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Facial Expressions are about Social Influence, not Emotion, Study Finds

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Posted March 29, 2018

The claim that we use our facial expressions to achieve a desired outcome is hardly news to anyone – we are (at least at times) quite cognizant of what our intentions are when we’re “making faces”.

But what about the claim that facial expressions always stem from intentions, rather than feelings? This idea is explored in a new paper entitled, “Facial Displays are Tools for Social Influence” by Associate Professor Alan J. Fridlund from the Department of Psychology and Brain Sciences at UC Santa Barbara.

According to Fridlund, our facial expressions are not so much about us, but about the direction “we want a social interaction to go”. For example, the “cry” face is usually considered an expression of sadness, but we use that face to solicit succour, whether that means reassurance, words of comfort or just a hug.”

The paper, published in the journal Trends in Cognitive Science, builds on Fridlund’s previous work in debunking the traditional view of emotions as “windows to the soul”, and attempts to bring the field up to a scientific understanding of human facial displays and restore continuity with modern views of animal communication.

Research conducted in the 1960s was based on a set preconceptions, a crucial one being that specific facial expressions match specific emotions. Much of the work conducted afterwards, however, found surprisingly little correlation between the two.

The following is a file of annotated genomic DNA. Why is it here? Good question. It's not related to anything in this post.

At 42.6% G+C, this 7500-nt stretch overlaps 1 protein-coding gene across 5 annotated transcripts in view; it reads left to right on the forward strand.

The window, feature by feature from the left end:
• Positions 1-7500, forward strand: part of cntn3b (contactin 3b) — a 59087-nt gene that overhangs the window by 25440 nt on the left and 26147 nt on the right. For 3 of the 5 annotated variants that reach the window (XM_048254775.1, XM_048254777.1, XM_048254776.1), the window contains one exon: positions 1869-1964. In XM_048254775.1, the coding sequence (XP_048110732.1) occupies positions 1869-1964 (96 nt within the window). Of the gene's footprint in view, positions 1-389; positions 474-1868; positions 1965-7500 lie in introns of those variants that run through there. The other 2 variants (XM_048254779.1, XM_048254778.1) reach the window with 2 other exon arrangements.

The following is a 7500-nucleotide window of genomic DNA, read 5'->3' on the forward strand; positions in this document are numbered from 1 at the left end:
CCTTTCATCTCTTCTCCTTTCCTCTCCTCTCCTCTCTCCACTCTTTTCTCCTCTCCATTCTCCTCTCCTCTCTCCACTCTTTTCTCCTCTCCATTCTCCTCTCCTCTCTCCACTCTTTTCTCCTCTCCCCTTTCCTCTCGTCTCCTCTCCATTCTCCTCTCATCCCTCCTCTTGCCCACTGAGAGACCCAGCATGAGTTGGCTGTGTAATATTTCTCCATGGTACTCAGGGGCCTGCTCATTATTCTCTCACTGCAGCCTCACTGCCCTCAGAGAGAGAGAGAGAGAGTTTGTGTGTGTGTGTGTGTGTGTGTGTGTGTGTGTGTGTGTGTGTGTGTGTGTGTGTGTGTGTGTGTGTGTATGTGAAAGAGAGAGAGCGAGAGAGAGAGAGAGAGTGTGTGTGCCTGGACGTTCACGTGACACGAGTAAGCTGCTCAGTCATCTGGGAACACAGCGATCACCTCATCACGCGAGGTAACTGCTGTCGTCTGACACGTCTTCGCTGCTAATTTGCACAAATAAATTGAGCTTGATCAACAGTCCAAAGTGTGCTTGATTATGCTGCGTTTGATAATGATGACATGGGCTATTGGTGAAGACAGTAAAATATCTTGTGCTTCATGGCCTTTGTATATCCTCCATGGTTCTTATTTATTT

Smiles, just like most (if not all) facial expressions, are calibrated with regards to social context in order to influence those around us in ways that are beneficial to ourselves and our close ones. Image courtesy of pexels.com, CC0 Public Domain.

“A “disgust” face may mean a person is about to throw up, but it can also mean we don’t like atonal music, and the other person knows not to put on a Schoenberg CD,” Fridlund said. “When we ask someone about the weather outside, her smile says it’s nice out, even if she’s having a rotten day.”

Fridlund’s evolutionary approach to our behavioural ecology, based on research conducted over two decades ago, emphasises that being around people (or even imagining that someone else is in the room with us) changes our bodily expressions.

“When we are with others, we’re always checking to see how they are reacting, and they make faces when we see them looking for our reactions.”

And, as anyone who had ever encountered a malfunctioning computer or even a soda machine knows, facial expression aren’t limited to interactions with people. But their origins and functions (almost) certainly are.

Source: news.ucsb.edu.

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